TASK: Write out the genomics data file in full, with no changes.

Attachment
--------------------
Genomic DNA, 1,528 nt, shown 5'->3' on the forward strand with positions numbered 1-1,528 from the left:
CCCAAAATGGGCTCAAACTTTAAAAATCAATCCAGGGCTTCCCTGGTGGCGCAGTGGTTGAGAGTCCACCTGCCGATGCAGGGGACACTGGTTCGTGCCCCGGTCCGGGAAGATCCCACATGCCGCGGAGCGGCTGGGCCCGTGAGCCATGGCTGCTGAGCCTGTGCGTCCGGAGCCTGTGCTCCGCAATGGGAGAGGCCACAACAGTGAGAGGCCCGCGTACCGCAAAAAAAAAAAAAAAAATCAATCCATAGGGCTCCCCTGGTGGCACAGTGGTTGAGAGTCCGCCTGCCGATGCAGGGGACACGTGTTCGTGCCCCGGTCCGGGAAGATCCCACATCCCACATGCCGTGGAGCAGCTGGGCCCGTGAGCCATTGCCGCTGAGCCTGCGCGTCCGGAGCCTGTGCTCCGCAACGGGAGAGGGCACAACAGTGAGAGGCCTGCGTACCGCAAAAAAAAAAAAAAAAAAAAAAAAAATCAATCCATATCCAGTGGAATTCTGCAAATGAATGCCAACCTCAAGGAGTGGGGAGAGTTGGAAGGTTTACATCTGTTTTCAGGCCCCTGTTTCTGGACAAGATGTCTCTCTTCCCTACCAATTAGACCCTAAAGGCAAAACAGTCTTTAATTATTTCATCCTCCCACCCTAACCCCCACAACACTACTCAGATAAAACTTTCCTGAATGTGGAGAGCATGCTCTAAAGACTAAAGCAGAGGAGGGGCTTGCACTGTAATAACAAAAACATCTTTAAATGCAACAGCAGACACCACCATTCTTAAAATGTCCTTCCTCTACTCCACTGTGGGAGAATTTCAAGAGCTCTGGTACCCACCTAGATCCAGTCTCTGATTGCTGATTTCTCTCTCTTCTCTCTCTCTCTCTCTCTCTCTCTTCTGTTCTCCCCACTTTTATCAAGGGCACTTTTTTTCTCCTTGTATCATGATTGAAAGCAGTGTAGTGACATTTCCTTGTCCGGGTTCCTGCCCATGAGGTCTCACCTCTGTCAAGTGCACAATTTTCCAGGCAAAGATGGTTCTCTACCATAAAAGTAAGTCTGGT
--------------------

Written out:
Genomic DNA, 1,528 nt, shown 5'->3' on the forward strand with positions numbered 1-1,528 from the left:
CCCAAAATGGGCTCAAACTTTAAAAATCAATCCAGGGCTTCCCTGGTGGCGCAGTGGTTGAGAGTCCACCTGCCGATGCAGGGGACACTGGTTCGTGCCCCGGTCCGGGAAGATCCCACATGCCGCGGAGCGGCTGGGCCCGTGAGCCATGGCTGCTGAGCCTGTGCGTCCGGAGCCTGTGCTCCGCAATGGGAGAGGCCACAACAGTGAGAGGCCCGCGTACCGCAAAAAAAAAAAAAAAAATCAATCCATAGGGCTCCCCTGGTGGCACAGTGGTTGAGAGTCCGCCTGCCGATGCAGGGGACACGTGTTCGTGCCCCGGTCCGGGAAGATCCCACATCCCACATGCCGTGGAGCAGCTGGGCCCGTGAGCCATTGCCGCTGAGCCTGCGCGTCCGGAGCCTGTGCTCCGCAACGGGAGAGGGCACAACAGTGAGAGGCCTGCGTACCGCAAAAAAAAAAAAAAAAAAAAAAAAAATCAATCCATATCCAGTGGAATTCTGCAAATGAATGCCAACCTCAAGGAGTGGGGAGAGTTGGAAGGTTTACATCTGTTTTCAGGCCCCTGTTTCTGGACAAGATGTCTCTCTTCCCTACCAATTAGACCCTAAAGGCAAAACAGTCTTTAATTATTTCATCCTCCCACCCTAACCCCCACAACACTACTCAGATAAAACTTTCCTGAATGTGGAGAGCATGCTCTAAAGACTAAAGCAGAGGAGGGGCTTGCACTGTAATAACAAAAACATCTTTAAATGCAACAGCAGACACCACCATTCTTAAAATGTCCTTCCTCTACTCCACTGTGGGAGAATTTCAAGAGCTCTGGTACCCACCTAGATCCAGTCTCTGATTGCTGATTTCTCTCTCTTCTCTCTCTCTCTCTCTCTCTCTCTTCTGTTCTCCCCACTTTTATCAAGGGCACTTTTTTTCTCCTTGTATCATGATTGAAAGCAGTGTAGTGACATTTCCTTGTCCGGGTTCCTGCCCATGAGGTCTCACCTCTGTCAAGTGCACAATTTTCCAGGCAAAGATGGTTCTCTACCATAAAAGTAAGTCTGGT